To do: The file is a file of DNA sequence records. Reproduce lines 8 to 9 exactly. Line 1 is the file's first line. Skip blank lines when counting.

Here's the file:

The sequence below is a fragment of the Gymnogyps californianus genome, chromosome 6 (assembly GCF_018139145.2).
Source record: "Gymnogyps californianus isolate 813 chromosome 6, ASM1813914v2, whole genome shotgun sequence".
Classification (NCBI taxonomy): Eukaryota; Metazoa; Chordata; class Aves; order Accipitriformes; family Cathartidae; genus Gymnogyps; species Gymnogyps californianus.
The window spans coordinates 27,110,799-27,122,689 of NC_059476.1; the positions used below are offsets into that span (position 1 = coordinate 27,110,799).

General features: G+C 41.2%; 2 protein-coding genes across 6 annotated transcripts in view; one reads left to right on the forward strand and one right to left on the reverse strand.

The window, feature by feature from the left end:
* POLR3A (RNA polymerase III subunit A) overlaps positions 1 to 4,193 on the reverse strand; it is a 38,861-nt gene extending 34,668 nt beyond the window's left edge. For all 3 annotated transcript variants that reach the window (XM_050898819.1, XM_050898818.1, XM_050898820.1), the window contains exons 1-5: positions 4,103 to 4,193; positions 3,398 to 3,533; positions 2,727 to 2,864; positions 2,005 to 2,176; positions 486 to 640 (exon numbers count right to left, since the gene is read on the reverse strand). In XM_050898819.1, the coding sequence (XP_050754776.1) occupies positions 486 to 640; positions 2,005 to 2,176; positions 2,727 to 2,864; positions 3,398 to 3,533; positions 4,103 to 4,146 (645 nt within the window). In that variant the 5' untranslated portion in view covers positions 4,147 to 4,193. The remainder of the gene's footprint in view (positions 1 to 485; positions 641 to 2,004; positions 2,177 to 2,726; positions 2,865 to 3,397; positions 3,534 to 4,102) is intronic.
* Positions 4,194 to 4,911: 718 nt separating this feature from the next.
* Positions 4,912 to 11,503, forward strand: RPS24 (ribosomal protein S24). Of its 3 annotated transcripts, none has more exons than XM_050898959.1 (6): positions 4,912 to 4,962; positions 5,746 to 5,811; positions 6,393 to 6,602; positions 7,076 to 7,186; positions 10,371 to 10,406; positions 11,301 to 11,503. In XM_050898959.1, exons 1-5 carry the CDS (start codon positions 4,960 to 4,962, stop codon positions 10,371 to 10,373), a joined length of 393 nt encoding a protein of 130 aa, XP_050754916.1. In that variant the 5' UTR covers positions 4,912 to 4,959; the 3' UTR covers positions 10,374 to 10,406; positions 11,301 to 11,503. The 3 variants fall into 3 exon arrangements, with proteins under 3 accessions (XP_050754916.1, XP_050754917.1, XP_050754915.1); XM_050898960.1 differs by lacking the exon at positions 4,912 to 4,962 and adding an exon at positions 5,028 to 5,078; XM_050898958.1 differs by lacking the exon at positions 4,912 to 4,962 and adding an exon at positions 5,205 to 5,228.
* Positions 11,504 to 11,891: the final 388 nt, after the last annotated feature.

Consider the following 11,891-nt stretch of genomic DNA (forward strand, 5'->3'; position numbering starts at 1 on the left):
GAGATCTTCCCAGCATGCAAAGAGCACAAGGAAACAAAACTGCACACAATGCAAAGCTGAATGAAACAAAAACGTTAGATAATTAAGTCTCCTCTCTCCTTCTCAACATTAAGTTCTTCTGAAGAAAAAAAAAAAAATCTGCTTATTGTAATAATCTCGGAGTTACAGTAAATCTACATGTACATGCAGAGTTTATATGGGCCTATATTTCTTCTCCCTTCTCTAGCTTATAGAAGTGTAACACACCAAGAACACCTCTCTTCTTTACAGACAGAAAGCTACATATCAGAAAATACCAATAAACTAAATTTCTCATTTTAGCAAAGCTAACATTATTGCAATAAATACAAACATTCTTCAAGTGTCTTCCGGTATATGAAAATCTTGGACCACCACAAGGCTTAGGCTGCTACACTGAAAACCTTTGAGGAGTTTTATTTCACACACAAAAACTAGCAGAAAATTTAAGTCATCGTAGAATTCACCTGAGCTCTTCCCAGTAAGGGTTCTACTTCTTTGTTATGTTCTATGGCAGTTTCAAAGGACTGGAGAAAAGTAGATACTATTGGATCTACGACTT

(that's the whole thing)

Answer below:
* Positions 4,194 to 4,911: 718 nt separating this feature from the next.
* Positions 4,912 to 11,503, forward strand: RPS24 (ribosomal protein S24). Of its 3 annotated transcripts, none has more exons than XM_050898959.1 (6): positions 4,912 to 4,962; positions 5,746 to 5,811; positions 6,393 to 6,602; positions 7,076 to 7,186; positions 10,371 to 10,406; positions 11,301 to 11,503. In XM_050898959.1, exons 1-5 carry the CDS (start codon positions 4,960 to 4,962, stop codon positions 10,371 to 10,373), a joined length of 393 nt encoding a protein of 130 aa, XP_050754916.1. In that variant the 5' UTR covers positions 4,912 to 4,959; the 3' UTR covers positions 10,374 to 10,406; positions 11,301 to 11,503. The 3 variants fall into 3 exon arrangements, with proteins under 3 accessions (XP_050754916.1, XP_050754917.1, XP_050754915.1); XM_050898960.1 differs by lacking the exon at positions 4,912 to 4,962 and adding an exon at positions 5,028 to 5,078; XM_050898958.1 differs by lacking the exon at positions 4,912 to 4,962 and adding an exon at positions 5,205 to 5,228.